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Court Martial

NATIONAL
March 19, 2014 | By David Zucchino, This post has been updated and corrected, as indicated below.
FT. BRAGG, N.C. - Brig. Gen. Jeffrey Sinclair broke down in tears Wednesday at his sentencing hearing, asking the judge to allow him to retire at a reduced rank instead of dismissing him from the Army, which would deprive him of military benefits and "punish" his family for his adulterous affair with an captain. "I have squandered a fortune of life's blessings, blessings of family, work and friendship," the one-star general said in court. "I have put myself and [the] Army in this position with my selfish, self-destructive and hurtful acts.
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NATIONAL
May 18, 2012 | By Kim Murphy
A soldier accused of gunning down five fellow soldiers at a mental health clinic in Iraq after reportedly being harshly admonished and laughed at by Army psychologists has been ordered to face a court-martial on charges of premeditated murder and could face the death penalty, the Army announced Friday. The recommendation to refer Sgt. John Russell on capital charges overturns the recommendation of the investigating officer who initially heard his case - the chief judge of the Guantanamo Bay war crimes court.
NEWS
June 27, 1990 | Times Wire Services
A soldier was convicted in a court-martial of murdering a Panamanian civilian while in Panama City in January with U.S. invasion forces. Army Pfc. Mark McMonagle, 20, of Philadelphia, was convicted of murder in causing the death of Leila Diaz de Panay, 50, who was struck by bullets in her home Jan. 25. The bullets were fired while McMonagle was helping stage a fake fire fight in order to cover the fact that co-defendant Sgt. Paul Finsel had lost his Army pistol in a nearby brothel.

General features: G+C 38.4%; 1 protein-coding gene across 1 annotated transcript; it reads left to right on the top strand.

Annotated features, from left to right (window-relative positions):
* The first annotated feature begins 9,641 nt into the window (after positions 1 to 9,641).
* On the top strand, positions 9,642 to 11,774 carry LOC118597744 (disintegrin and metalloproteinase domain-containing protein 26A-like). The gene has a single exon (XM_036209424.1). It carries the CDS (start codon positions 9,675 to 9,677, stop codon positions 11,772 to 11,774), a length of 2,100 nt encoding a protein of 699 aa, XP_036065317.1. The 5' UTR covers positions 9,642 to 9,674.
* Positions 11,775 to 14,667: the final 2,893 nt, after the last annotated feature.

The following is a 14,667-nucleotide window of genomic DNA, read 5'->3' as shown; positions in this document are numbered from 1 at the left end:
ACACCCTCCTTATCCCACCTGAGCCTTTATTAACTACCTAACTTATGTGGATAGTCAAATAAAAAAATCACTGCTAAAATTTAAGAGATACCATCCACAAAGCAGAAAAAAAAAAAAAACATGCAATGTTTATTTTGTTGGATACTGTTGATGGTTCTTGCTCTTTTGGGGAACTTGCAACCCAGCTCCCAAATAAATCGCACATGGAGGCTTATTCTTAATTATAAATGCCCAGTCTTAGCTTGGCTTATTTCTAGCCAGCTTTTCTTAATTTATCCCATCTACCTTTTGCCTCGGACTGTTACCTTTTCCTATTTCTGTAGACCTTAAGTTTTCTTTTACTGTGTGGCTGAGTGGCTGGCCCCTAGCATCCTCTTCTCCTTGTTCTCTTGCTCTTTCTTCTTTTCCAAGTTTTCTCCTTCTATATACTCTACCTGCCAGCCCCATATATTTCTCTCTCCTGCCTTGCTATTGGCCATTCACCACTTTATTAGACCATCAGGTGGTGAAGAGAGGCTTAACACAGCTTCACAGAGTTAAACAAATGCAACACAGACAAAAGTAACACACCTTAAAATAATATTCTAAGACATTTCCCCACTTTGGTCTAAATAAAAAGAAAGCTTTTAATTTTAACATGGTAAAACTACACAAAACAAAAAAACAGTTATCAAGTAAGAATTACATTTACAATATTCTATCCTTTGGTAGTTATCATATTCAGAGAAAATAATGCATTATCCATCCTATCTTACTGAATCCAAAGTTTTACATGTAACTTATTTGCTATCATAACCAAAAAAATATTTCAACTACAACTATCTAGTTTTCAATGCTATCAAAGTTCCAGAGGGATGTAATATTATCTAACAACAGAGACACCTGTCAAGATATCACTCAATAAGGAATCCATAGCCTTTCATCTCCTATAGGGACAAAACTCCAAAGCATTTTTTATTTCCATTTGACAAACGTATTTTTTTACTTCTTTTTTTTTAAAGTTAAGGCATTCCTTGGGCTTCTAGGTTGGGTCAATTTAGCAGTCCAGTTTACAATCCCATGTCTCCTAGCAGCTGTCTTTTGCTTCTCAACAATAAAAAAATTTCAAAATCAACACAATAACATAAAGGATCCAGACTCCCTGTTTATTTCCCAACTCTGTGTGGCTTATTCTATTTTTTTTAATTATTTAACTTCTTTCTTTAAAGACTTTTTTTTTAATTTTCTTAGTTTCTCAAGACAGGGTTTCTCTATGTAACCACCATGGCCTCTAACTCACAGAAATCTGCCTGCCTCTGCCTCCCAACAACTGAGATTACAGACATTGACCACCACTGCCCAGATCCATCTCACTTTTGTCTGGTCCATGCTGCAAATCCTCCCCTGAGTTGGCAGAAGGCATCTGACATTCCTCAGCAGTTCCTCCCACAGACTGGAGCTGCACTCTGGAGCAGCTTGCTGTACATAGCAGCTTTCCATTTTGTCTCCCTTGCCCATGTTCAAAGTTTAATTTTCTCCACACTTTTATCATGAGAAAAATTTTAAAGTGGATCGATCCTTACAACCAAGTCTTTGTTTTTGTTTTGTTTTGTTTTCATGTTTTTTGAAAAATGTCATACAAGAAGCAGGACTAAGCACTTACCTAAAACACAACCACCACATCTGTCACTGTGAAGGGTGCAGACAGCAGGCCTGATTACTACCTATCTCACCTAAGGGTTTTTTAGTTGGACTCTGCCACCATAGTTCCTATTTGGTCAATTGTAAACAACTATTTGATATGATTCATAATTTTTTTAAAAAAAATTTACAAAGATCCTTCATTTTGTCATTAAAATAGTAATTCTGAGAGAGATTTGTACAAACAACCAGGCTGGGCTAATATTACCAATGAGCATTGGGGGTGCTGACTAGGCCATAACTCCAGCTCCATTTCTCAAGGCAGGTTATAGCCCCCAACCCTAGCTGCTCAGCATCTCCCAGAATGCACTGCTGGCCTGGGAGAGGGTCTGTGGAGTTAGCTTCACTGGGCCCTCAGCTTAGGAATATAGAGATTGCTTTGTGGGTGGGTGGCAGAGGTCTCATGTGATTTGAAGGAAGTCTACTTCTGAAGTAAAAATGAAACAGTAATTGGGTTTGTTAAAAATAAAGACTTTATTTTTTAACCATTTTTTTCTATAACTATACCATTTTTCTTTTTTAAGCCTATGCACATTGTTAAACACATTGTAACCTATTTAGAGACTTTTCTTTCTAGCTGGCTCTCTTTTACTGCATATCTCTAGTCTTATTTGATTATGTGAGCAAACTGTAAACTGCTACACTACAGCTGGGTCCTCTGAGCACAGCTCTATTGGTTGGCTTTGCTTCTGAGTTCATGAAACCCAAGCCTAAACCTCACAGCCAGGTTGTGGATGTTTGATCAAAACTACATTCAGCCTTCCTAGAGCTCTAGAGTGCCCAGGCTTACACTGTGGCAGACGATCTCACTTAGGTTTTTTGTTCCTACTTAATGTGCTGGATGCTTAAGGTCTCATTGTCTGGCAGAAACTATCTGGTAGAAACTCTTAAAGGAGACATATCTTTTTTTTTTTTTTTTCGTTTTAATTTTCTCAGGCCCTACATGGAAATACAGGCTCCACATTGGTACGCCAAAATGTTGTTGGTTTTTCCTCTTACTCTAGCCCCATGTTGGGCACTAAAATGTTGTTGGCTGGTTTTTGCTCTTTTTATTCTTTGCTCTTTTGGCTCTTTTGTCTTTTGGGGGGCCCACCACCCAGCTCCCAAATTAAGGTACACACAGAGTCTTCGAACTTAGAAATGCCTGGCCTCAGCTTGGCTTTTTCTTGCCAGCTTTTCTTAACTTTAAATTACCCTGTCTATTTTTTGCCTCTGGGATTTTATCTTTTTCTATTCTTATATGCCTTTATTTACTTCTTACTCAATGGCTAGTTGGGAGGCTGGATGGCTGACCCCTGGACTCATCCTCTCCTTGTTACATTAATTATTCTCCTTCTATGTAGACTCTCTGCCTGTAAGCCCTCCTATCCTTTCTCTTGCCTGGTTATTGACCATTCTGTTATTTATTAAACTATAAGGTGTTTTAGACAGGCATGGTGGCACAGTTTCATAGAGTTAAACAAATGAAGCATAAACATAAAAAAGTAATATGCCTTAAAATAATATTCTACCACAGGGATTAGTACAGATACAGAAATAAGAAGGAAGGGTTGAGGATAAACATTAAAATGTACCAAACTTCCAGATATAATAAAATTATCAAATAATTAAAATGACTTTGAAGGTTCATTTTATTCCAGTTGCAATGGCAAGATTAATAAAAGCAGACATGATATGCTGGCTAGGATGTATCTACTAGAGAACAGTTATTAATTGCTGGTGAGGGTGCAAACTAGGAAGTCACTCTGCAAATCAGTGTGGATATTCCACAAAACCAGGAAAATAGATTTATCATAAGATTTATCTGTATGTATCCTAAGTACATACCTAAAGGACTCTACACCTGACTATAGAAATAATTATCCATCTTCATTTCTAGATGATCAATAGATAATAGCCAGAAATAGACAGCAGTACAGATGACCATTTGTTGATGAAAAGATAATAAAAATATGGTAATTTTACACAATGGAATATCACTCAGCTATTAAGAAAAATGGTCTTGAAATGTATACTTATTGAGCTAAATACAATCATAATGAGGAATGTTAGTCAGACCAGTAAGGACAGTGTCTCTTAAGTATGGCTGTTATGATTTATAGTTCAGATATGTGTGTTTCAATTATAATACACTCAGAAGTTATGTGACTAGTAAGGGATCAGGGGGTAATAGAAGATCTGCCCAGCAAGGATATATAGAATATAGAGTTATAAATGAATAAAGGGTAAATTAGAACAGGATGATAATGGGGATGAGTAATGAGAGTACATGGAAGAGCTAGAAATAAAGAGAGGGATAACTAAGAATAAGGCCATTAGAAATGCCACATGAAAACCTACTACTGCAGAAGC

NEWS
June 2, 1985 | From Reuters
The ringleader of an abortive attempt to topple the Kenyan government in August, 1982, Friday lost his appeal against the death sentence. Justice William Mbaya, dismissing the appeal by former Senior Private Hezekiah Ochukah, said the court found overwhelming evidence to sustain Ochuka's conviction by a court-martial. Ochukah was sentenced to death for heading an attempt by junior airmen to overthrow President Daniel Arap Moi. The army crushed the insurrection.
NEWS
June 27, 1990 | From Times Staff and Wire Reports
A soldier was convicted in a court-martial of murdering a Panamanian civilian while in Panama City in January with U.S. invasion forces. Army Pfc. Mark McMonagle, 20, of Philadelphia, was convicted of murder in causing the death of Leila Diaz de Panay, 50, who was struck by bullets in her home Jan. 25. The bullets were fired while McMonagle was helping stage a fake fire fight in order to cover the fact that co-defendant Sgt. Paul Finsel had lost his Army pistol in a nearby brothel.
NATIONAL
March 23, 2012 | This post has been corrected, as indicated below
Army Staff Sgt. Robert Bales is expected to be charged Friday with 17 counts of murder in connection with a March 11 overnight rampage in the Kandahar province of Afghanistan. Here is a primer on the military's investigative process and the charges. Q: Who investigated Bales?  A: Each branch of the service has its own internal “police force,” and for the Army it is the Criminal Investigation Command. These Army detectives, who generally serve with the accused soldier's same command, began interviewing witnesses, collecting evidence and preparing a report about the shootings for Army prosecutors for the possible filing of charges that could lead to his military court-martial.
NEWS
February 12, 1998 | From Times Wire Reports
Sgt. Maj. Gene C. McKinney's chief accuser acknowledged that she omitted from her original complaint one of her most sensational charges: that he made a raunchy come-on and promised to make her "plenty happy." McKinney, 47, the Army's former top-ranking enlisted soldier, is accused of sexually harassing, assaulting or threatening six women. Staff Sgt.
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